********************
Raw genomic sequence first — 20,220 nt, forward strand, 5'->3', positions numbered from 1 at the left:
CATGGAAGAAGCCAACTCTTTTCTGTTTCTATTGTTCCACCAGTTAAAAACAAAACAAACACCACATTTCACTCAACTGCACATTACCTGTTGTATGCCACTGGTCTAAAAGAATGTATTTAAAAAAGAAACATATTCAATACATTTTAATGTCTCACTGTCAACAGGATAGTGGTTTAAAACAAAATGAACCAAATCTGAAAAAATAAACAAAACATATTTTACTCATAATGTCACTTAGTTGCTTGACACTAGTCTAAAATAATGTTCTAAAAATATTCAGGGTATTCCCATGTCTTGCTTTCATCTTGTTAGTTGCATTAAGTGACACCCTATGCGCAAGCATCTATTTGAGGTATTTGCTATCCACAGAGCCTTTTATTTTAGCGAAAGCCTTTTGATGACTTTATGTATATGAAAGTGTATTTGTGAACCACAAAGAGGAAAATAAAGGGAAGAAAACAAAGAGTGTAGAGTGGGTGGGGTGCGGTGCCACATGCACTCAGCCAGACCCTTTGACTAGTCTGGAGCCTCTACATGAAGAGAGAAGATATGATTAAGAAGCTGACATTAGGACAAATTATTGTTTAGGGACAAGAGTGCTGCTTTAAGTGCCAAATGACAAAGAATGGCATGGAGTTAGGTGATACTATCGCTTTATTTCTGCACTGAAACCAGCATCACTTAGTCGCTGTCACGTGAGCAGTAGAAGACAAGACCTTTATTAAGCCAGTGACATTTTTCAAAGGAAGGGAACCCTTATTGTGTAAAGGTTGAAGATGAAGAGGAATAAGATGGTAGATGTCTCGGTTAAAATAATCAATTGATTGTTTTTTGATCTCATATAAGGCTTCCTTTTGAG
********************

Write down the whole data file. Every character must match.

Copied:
Raw genomic sequence first — 20,220 nt, forward strand, 5'->3', positions numbered from 1 at the left:
CATGGAAGAAGCCAACTCTTTTCTGTTTCTATTGTTCCACCAGTTAAAAACAAAACAAACACCACATTTCACTCAACTGCACATTACCTGTTGTATGCCACTGGTCTAAAAGAATGTATTTAAAAAAGAAACATATTCAATACATTTTAATGTCTCACTGTCAACAGGATAGTGGTTTAAAACAAAATGAACCAAATCTGAAAAAATAAACAAAACATATTTTACTCATAATGTCACTTAGTTGCTTGACACTAGTCTAAAATAATGTTCTAAAAATATTCAGGGTATTCCCATGTCTTGCTTTCATCTTGTTAGTTGCATTAAGTGACACCCTATGCGCAAGCATCTATTTGAGGTATTTGCTATCCACAGAGCCTTTTATTTTAGCGAAAGCCTTTTGATGACTTTATGTATATGAAAGTGTATTTGTGAACCACAAAGAGGAAAATAAAGGGAAGAAAACAAAGAGTGTAGAGTGGGTGGGGTGCGGTGCCACATGCACTCAGCCAGACCCTTTGACTAGTCTGGAGCCTCTACATGAAGAGAGAAGATATGATTAAGAAGCTGACATTAGGACAAATTATTGTTTAGGGACAAGAGTGCTGCTTTAAGTGCCAAATGACAAAGAATGGCATGGAGTTAGGTGATACTATCGCTTTATTTCTGCACTGAAACCAGCATCACTTAGTCGCTGTCACGTGAGCAGTAGAAGACAAGACCTTTATTAAGCCAGTGACATTTTTCAAAGGAAGGGAACCCTTATTGTGTAAAGGTTGAAGATGAAGAGGAATAAGATGGTAGATGTCTCGGTTAAAATAATCAATTGATTGTTTTTTGATCTCATATAAGGCTTCCTTTTGAG